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Lota Sofa

Eileen Gray

The apartment of Madame Mathieu-Levy on Rue de Lota in Paris was regarded as one of the most sensational examples of French interior architecture of the 1920s. Eileen Gray had created the decor over a period of five years. It featured were black and silver lacquered wall panels and a sumptuous lounge in the shape of a dugout canoe. Yet another such showpiece was the sofa Lota with its luxuriant cushions and multi-coloured lacquered side pieces. Eileen Gray liked it so much that she later made a second one for her own home.






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Eileen Gray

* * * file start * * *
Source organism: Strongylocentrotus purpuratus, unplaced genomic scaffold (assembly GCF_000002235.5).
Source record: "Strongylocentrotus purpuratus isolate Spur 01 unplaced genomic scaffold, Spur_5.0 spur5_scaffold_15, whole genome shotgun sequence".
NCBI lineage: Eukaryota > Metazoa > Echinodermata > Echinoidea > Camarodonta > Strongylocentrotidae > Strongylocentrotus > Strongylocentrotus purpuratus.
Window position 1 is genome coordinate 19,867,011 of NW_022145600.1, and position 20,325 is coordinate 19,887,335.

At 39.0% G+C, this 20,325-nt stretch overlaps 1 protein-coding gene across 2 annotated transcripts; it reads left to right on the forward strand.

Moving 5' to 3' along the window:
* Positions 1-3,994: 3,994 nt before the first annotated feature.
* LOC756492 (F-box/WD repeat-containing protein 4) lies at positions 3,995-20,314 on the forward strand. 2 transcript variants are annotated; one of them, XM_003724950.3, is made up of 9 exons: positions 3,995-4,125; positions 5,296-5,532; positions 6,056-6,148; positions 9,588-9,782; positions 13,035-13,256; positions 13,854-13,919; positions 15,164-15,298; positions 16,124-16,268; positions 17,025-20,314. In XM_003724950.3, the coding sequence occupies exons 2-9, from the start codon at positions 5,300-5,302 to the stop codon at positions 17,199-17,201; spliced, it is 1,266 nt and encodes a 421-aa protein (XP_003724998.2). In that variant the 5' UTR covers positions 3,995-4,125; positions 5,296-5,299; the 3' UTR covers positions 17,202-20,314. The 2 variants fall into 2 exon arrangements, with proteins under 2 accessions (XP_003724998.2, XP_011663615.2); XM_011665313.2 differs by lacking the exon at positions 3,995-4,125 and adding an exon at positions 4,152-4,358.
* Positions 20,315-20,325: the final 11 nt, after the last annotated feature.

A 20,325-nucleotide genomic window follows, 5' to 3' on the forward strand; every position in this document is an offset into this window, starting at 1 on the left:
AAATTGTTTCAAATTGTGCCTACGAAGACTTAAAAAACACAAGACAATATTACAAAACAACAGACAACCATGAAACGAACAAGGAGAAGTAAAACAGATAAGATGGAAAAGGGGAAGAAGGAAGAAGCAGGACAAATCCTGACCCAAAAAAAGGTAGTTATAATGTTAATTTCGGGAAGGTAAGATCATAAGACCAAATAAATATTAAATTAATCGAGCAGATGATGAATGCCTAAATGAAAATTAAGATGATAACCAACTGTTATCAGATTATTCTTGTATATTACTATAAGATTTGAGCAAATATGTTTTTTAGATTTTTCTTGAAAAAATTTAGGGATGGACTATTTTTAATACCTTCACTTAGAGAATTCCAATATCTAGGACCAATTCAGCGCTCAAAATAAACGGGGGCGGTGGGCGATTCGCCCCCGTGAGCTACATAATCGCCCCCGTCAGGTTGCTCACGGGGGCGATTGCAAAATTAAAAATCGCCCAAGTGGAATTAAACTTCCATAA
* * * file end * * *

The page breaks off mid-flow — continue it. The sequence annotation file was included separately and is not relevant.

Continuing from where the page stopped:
Eileen Gray was born in Ireland in 1878. She grew up in London and was one of the first women admitted to the Slade School of Art in 1898. She moved to Paris in 1902 and after training in Japanese lacquer work she quickly established herself as one of the leading designers of lacquered screens and decorative panels. During the 1920s and 1930s she became one of the leading exponents of revolutionary new theories of design. She worked closely with many of the outstanding figures of the modern movement, including J J P Oud, Le Corbusier and Pierre Jeanneret - names now synonymous with the concept of designer furniture. One of Eileen Gray's last tasks in the early 1970s was to work with Zeev Aram on the introduction of her designs onto the world market. In 1973 Eileen Gray granted the worldwide rights to manufacture and distribute her designs to Aram Designs Ltd, London. Aram holds the worldwide head license for Eileen Gray designs, and is the only UK source for the authentic products.
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